Wednesday July 26th, 2017

The exercise:

Write about: litter.

Very busy in town today - had to drive by Lions Park three times before I could find a parking spot so that I could restock the washroom this afternoon. Happy to be taking a break from all the traffic for the next four days.

Sorry for all the late postings. Sleepiness combined with lack of inspiration.

Hoping to get back to catching up on comments tomorrow.

Edit: sigh, never mind.


What's that lurking in the shade of that maple tree? Ah, just another kiss between you and me. I remember how young I felt then, how happy and free.

And this piece of paper, crumpled up in the grass? Just one of many love notes I wrote for you in class. No wonder it took three tries at History for me to pass.

Look, over there - two empty bottles of wine. One was yours and one was mine. I can still feel the tingle that ran down my spine as we crossed a line that no one had bothered to define.

Not for me at least. But then I was never very good at listening to my priest.

Memories of us litter the landscape of my dreams. All the whispers, all the stutters, all the screams. But nothing here is really as it seems.

For you are not here, just what you left behind. Trust me, I've looked all over the hills and valleys and forests and beaches of my mind. Just bits and pieces scattered about, fragments that only serve to remind me of ties that no longer bind.


Greg said...

Sleepiness is often the cause of lack of inspiration! I'm a little surprised, but not very much, that there isn't a dedicated parking spot for you since you're a town employee, but I guess in a way that's wasteful. Still, it would make your life easier!
I quite how you mix up the memories of the past with the idea of them literally littering the landscape inside the narrator's head and being as welcome. There's a dream-like quality here, helped by the rhyming paragraphs that helps build the overall scene and illusion, and does so very nicely. Great work!

There was another corpse in two-acre field. Helberg held his breath while he trudged over to it, and kicked it over onto its back. Fresh -- no bloating and the flies that rose up were a cloud, not a thunderhead. Worms were wriggling under the skin on its face and where it showed through the scorched rips in its clothing, but the skin was grey-white still and mostly intact. The eyes were still there, which surprised Helberg the most, but the raucous cawing in the stand of trees by the entrance to the field reminded him that they wouldn't be there much longer. He was about to turn away when he noticed that the cause of death wasn't the claw-marks or the demonic scorching: an ordinary knife handle was just about visible in the folds of the jerkin. He deliberated a moment, but tools were tools and metal wasn't that easy to come by. He put his foot firmly on the rib-cage of the corpse and pulled the knife out.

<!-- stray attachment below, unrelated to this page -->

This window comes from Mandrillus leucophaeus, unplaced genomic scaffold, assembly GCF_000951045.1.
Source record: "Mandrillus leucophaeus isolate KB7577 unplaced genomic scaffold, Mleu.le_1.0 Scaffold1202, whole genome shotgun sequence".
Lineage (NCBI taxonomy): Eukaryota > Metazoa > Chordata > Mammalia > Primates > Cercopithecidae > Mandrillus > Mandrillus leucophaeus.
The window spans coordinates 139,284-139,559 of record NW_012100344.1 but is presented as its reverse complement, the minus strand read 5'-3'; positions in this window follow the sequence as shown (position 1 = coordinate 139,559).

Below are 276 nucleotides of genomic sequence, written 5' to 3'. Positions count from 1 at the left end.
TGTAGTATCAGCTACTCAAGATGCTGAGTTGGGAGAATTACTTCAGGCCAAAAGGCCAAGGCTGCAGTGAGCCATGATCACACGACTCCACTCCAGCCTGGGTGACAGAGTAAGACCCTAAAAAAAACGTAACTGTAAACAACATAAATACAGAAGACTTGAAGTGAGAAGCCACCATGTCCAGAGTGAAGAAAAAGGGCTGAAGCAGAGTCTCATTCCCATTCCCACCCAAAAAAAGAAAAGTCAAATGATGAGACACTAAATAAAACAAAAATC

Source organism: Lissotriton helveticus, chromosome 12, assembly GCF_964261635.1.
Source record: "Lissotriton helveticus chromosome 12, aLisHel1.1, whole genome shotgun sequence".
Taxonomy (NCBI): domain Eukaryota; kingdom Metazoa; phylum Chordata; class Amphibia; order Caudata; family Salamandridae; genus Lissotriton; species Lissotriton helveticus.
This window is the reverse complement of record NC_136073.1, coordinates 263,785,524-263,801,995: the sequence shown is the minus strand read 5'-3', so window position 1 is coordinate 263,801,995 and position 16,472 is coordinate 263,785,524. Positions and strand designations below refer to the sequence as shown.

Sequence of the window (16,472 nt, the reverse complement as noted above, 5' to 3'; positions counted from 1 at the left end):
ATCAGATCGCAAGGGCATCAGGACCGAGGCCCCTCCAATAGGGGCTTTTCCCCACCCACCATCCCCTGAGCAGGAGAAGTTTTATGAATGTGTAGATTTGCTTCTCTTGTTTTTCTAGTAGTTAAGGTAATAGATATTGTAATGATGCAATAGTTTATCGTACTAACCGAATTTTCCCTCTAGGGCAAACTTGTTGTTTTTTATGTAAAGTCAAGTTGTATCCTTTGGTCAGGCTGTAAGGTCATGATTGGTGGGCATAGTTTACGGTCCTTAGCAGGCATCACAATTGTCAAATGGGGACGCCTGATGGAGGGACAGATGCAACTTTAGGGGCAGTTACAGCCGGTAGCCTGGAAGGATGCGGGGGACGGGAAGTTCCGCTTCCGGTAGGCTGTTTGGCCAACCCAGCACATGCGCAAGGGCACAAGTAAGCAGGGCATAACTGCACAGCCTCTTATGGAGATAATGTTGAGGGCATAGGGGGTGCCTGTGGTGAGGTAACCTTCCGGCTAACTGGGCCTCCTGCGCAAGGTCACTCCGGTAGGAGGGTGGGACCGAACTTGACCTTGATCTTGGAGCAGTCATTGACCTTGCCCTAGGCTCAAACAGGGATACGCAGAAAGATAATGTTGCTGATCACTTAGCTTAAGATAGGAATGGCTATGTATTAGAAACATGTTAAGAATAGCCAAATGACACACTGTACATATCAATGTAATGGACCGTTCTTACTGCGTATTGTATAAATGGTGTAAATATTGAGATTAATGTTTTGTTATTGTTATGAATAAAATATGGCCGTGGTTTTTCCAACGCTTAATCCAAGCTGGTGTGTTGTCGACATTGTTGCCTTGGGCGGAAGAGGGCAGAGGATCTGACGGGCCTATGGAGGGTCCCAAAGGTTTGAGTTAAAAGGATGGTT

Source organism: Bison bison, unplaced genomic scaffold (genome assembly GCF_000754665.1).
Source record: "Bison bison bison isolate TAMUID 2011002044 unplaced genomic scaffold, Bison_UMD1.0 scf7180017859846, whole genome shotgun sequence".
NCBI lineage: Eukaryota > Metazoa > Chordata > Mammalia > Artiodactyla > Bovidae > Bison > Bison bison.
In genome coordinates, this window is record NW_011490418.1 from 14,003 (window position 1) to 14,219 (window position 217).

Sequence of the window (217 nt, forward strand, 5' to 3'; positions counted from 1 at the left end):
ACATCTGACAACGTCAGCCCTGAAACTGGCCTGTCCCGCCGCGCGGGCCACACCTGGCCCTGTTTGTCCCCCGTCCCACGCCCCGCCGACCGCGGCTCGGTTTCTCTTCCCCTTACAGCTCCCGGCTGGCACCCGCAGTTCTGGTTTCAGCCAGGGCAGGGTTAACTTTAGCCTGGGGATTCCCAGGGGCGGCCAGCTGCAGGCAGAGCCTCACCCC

It was hot in his hand immediately and there was a whine, just at the edge of hearing. He tried to drop it but his traitorous fingers closed tightly around it instead and a warm voice in the back of his mind that he'd never heard before assured him that he just needed to hold it for a little while. Just to take somewhere safe. He staggered backwards, breathing heavily, and the voice went quiet. His fingers still refused to drop the knife though.
The crows decided he was far enough away from the corpse now and descended, cawing with glee at the food available to them. Helberg turned away, his hand unconsciously sliding the knife through his belt, and he trudged away. Was the corpse really litter if it fed a new generation? The birds, the worms, the flies would all grow and get fat, but then they'd die anyway and fertilise the fields. Ultimately he and his family would eat the corpse as well, but only after it has been through many other systems.
There was a cry in the distance and he turned, crouching. The field offered little shelter but he was wearing brown, grey and green and might be missed against the mud and grass. Two men crested a hill, maybe a mile away, pursuing what looked like a nebrin. The stunted thing, like a mobile tree-trunk with too many branches, leapt up onto a rock three times it's height and hurled a shower of spikes at the men. They dodged with practised ease and both let fly with crossbow quarrels – Helberg realised they were both carried dual hand-crossbows. Three missed, but the one that struck emitted a plume of white light that lit up the whole landscape for a second, and when it had vanished again the nebrin was on fire. It danced on the rock for a moment, and then toppled off, and the two men closed in on it.
Helberg stayed crouching and moved slowly, painfully, across the field. If the corpse was litter then the nebrin was trash, but he wasn't keen to meet the trash-collectors. They were too indiscriminate.

Marc said...

Greg - I've got a spot I can park at the main beach and most other places I can pull up on the sidewalk if I need to. Lions, however, is problematic because parking goes from one end to the other with no way to get on the sidewalk or grass if the place is packed. And it's a narrow, one way street there so I don't have any good options (other than try to get to it early in the day, before it fills up).

Thanks kindly for your thoughts on mine :)

Fascinating and grim tale here. Populated with great details and intriguing tidbits... more please :D